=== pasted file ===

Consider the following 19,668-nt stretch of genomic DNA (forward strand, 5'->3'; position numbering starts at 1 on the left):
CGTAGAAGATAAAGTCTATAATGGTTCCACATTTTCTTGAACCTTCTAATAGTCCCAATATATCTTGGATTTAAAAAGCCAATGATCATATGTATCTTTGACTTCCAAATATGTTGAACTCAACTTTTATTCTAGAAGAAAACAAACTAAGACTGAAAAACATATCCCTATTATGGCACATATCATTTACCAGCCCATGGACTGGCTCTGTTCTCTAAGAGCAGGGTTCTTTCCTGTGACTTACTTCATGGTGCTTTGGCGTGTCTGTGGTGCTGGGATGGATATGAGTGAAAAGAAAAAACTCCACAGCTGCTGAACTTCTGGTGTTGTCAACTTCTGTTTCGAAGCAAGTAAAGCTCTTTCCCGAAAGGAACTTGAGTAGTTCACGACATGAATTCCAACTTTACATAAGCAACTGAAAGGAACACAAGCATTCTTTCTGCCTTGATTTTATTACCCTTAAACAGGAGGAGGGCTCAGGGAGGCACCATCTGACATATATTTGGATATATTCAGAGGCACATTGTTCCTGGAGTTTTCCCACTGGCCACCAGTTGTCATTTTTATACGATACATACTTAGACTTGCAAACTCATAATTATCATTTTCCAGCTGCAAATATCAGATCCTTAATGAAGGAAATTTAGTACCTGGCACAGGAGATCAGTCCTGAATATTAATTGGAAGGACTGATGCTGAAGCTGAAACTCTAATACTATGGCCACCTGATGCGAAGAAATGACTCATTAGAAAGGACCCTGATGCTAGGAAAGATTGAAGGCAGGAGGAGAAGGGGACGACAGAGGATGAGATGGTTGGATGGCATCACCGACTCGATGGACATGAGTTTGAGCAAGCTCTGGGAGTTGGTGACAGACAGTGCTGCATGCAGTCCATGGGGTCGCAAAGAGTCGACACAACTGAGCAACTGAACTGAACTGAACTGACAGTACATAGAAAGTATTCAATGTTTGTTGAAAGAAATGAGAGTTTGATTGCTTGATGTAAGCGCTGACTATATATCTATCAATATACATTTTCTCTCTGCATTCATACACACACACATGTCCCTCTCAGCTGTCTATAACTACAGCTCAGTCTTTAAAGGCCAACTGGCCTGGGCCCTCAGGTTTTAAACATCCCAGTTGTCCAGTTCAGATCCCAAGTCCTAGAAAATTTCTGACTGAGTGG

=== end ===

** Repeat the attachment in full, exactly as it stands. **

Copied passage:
Consider the following 19,668-nt stretch of genomic DNA (forward strand, 5'->3'; position numbering starts at 1 on the left):
CGTAGAAGATAAAGTCTATAATGGTTCCACATTTTCTTGAACCTTCTAATAGTCCCAATATATCTTGGATTTAAAAAGCCAATGATCATATGTATCTTTGACTTCCAAATATGTTGAACTCAACTTTTATTCTAGAAGAAAACAAACTAAGACTGAAAAACATATCCCTATTATGGCACATATCATTTACCAGCCCATGGACTGGCTCTGTTCTCTAAGAGCAGGGTTCTTTCCTGTGACTTACTTCATGGTGCTTTGGCGTGTCTGTGGTGCTGGGATGGATATGAGTGAAAAGAAAAAACTCCACAGCTGCTGAACTTCTGGTGTTGTCAACTTCTGTTTCGAAGCAAGTAAAGCTCTTTCCCGAAAGGAACTTGAGTAGTTCACGACATGAATTCCAACTTTACATAAGCAACTGAAAGGAACACAAGCATTCTTTCTGCCTTGATTTTATTACCCTTAAACAGGAGGAGGGCTCAGGGAGGCACCATCTGACATATATTTGGATATATTCAGAGGCACATTGTTCCTGGAGTTTTCCCACTGGCCACCAGTTGTCATTTTTATACGATACATACTTAGACTTGCAAACTCATAATTATCATTTTCCAGCTGCAAATATCAGATCCTTAATGAAGGAAATTTAGTACCTGGCACAGGAGATCAGTCCTGAATATTAATTGGAAGGACTGATGCTGAAGCTGAAACTCTAATACTATGGCCACCTGATGCGAAGAAATGACTCATTAGAAAGGACCCTGATGCTAGGAAAGATTGAAGGCAGGAGGAGAAGGGGACGACAGAGGATGAGATGGTTGGATGGCATCACCGACTCGATGGACATGAGTTTGAGCAAGCTCTGGGAGTTGGTGACAGACAGTGCTGCATGCAGTCCATGGGGTCGCAAAGAGTCGACACAACTGAGCAACTGAACTGAACTGAACTGACAGTACATAGAAAGTATTCAATGTTTGTTGAAAGAAATGAGAGTTTGATTGCTTGATGTAAGCGCTGACTATATATCTATCAATATACATTTTCTCTCTGCATTCATACACACACACATGTCCCTCTCAGCTGTCTATAACTACAGCTCAGTCTTTAAAGGCCAACTGGCCTGGGCCCTCAGGTTTTAAACATCCCAGTTGTCCAGTTCAGATCCCAAGTCCTAGAAAATTTCTGACTGAGTGG